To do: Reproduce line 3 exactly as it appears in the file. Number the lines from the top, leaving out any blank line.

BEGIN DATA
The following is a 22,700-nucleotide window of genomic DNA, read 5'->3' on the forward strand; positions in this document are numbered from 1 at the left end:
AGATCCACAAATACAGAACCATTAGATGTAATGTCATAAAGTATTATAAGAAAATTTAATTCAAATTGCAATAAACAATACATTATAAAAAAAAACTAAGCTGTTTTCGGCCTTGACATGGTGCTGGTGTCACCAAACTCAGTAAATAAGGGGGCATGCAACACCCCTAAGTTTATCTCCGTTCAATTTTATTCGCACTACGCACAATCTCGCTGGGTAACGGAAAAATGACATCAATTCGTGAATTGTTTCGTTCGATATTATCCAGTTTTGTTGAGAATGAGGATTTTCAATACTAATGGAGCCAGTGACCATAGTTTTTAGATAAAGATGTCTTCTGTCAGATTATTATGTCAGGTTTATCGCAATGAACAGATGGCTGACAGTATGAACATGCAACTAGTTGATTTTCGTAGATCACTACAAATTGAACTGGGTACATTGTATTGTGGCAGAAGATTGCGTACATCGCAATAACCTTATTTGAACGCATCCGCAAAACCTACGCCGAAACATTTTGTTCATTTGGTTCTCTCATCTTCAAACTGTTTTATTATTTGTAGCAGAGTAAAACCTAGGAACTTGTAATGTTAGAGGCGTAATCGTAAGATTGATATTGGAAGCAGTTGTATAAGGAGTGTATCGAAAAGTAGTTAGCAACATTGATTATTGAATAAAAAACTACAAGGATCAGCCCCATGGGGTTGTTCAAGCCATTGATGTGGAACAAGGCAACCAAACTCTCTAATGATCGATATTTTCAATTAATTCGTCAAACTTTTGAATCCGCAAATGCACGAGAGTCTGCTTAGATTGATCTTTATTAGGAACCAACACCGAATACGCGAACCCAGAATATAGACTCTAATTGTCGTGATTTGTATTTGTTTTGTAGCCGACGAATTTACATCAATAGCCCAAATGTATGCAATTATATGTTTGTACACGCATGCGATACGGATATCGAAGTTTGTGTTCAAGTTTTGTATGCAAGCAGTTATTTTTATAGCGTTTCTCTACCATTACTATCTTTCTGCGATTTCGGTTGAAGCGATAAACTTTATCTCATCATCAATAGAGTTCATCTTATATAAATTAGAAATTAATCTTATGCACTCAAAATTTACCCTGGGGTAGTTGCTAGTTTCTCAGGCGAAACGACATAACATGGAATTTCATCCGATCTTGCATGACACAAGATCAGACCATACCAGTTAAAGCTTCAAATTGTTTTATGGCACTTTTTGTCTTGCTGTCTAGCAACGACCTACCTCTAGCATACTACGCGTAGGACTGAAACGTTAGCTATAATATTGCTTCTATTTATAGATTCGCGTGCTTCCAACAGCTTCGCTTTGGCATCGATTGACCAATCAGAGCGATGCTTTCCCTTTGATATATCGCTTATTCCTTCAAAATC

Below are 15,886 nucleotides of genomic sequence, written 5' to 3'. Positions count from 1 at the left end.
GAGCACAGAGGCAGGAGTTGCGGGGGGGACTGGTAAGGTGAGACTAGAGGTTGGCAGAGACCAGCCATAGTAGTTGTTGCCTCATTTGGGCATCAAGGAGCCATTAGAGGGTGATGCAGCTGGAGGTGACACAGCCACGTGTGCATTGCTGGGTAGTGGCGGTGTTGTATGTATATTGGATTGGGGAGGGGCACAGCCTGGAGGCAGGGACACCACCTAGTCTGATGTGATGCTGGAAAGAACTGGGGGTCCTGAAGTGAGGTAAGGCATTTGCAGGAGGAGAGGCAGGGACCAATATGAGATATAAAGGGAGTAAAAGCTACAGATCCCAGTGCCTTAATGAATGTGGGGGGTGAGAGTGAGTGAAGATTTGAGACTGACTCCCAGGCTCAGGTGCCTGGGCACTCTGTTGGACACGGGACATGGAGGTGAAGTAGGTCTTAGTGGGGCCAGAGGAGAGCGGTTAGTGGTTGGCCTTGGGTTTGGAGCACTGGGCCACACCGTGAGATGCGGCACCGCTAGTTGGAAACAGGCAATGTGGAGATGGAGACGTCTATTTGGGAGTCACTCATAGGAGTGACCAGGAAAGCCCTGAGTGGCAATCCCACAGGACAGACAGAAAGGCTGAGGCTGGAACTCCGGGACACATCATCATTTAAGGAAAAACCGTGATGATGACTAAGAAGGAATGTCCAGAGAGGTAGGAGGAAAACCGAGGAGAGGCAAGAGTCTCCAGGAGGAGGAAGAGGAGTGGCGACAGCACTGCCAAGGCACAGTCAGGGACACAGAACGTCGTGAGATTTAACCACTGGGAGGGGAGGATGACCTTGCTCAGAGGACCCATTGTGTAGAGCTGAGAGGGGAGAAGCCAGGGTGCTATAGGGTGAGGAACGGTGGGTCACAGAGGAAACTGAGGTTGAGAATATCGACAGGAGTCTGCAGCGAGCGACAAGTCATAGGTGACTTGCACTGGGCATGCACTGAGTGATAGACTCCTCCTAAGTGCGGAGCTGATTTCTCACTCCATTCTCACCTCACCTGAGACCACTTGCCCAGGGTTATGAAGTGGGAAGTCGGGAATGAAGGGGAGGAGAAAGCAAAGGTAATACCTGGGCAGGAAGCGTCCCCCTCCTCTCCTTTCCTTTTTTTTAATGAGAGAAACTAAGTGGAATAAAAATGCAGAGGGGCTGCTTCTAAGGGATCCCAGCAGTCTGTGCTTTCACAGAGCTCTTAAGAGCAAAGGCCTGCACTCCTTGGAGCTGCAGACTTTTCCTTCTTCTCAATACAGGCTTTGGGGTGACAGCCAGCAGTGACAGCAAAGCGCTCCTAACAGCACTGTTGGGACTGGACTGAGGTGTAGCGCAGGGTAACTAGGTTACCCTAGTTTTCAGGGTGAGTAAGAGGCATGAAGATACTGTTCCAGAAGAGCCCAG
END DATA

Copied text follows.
Below are 15,886 nucleotides of genomic sequence, written 5' to 3'. Positions count from 1 at the left end.